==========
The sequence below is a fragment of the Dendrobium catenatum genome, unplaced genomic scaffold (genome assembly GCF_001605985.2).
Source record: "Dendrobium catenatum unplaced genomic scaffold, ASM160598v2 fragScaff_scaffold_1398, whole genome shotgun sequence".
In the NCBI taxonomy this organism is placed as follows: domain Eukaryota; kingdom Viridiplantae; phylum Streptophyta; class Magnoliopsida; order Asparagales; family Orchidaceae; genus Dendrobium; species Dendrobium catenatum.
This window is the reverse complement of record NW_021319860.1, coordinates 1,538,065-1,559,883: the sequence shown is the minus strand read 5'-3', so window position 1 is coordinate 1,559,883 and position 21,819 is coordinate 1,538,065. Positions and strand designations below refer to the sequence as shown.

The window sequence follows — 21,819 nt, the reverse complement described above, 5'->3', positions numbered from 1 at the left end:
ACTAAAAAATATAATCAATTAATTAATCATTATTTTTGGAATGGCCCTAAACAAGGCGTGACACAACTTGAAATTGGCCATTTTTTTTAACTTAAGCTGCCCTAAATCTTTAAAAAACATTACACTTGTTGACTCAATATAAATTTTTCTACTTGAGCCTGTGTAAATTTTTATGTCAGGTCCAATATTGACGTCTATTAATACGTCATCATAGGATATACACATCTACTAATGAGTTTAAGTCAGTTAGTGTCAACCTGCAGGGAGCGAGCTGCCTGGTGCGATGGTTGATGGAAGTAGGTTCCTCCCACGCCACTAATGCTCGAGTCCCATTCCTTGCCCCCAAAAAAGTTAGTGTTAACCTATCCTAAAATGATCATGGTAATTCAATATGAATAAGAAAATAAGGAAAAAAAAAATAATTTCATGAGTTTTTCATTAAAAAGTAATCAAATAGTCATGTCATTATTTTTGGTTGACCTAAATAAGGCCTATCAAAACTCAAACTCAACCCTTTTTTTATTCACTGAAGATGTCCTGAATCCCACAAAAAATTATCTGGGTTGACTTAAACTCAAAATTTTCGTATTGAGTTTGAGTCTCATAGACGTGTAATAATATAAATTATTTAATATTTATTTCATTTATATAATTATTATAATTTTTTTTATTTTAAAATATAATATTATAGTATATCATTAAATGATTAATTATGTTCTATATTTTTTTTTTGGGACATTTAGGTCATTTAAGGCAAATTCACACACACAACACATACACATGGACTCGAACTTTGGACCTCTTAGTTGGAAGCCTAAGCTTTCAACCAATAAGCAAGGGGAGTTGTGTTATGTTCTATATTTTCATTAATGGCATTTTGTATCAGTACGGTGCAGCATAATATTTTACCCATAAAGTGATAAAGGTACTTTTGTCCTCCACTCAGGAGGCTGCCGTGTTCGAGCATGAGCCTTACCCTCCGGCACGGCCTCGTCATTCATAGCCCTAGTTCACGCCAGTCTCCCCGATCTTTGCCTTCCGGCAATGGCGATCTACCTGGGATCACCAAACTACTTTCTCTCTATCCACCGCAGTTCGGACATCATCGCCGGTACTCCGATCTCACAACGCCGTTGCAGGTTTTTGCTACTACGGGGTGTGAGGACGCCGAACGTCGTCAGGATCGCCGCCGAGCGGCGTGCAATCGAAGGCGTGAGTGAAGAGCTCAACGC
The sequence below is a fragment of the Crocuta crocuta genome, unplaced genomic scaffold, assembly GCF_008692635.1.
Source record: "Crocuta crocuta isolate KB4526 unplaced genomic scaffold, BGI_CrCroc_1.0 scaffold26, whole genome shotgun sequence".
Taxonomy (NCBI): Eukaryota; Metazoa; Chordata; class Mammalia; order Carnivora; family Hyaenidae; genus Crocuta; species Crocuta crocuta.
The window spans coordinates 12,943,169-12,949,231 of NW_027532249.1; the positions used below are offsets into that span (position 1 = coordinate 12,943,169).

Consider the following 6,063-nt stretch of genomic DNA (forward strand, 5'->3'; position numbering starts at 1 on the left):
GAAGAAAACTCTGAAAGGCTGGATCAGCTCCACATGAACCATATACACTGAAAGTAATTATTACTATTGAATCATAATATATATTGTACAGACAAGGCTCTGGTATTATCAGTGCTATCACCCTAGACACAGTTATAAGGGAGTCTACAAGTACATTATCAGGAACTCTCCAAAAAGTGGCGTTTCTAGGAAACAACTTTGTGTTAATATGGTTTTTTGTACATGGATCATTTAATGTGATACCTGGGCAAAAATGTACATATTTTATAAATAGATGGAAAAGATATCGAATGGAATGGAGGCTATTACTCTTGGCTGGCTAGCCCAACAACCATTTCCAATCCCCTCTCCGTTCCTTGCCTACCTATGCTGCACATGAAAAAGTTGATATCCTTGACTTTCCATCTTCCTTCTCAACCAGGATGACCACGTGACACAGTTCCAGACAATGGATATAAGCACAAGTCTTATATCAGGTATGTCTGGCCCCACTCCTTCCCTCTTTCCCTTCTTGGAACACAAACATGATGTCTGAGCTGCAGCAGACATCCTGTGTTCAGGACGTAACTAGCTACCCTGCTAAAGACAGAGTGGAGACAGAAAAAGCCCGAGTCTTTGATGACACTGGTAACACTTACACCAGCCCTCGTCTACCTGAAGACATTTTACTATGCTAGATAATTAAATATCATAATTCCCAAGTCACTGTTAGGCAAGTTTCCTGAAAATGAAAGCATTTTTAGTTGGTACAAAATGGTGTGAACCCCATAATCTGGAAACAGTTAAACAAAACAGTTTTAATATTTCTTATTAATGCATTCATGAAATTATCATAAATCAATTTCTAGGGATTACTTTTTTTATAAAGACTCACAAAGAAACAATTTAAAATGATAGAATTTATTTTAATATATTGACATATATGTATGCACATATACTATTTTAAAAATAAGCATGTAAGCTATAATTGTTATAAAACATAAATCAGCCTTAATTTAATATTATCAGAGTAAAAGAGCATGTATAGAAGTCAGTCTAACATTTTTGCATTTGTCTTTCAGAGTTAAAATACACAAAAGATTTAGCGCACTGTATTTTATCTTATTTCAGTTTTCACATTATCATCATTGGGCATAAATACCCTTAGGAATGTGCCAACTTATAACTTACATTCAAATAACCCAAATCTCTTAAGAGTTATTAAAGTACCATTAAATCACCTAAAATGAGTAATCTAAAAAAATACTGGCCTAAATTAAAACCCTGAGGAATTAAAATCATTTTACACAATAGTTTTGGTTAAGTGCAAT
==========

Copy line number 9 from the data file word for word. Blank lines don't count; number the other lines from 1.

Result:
Taxonomy (NCBI): Eukaryota; Metazoa; Chordata; class Mammalia; order Carnivora; family Hyaenidae; genus Crocuta; species Crocuta crocuta.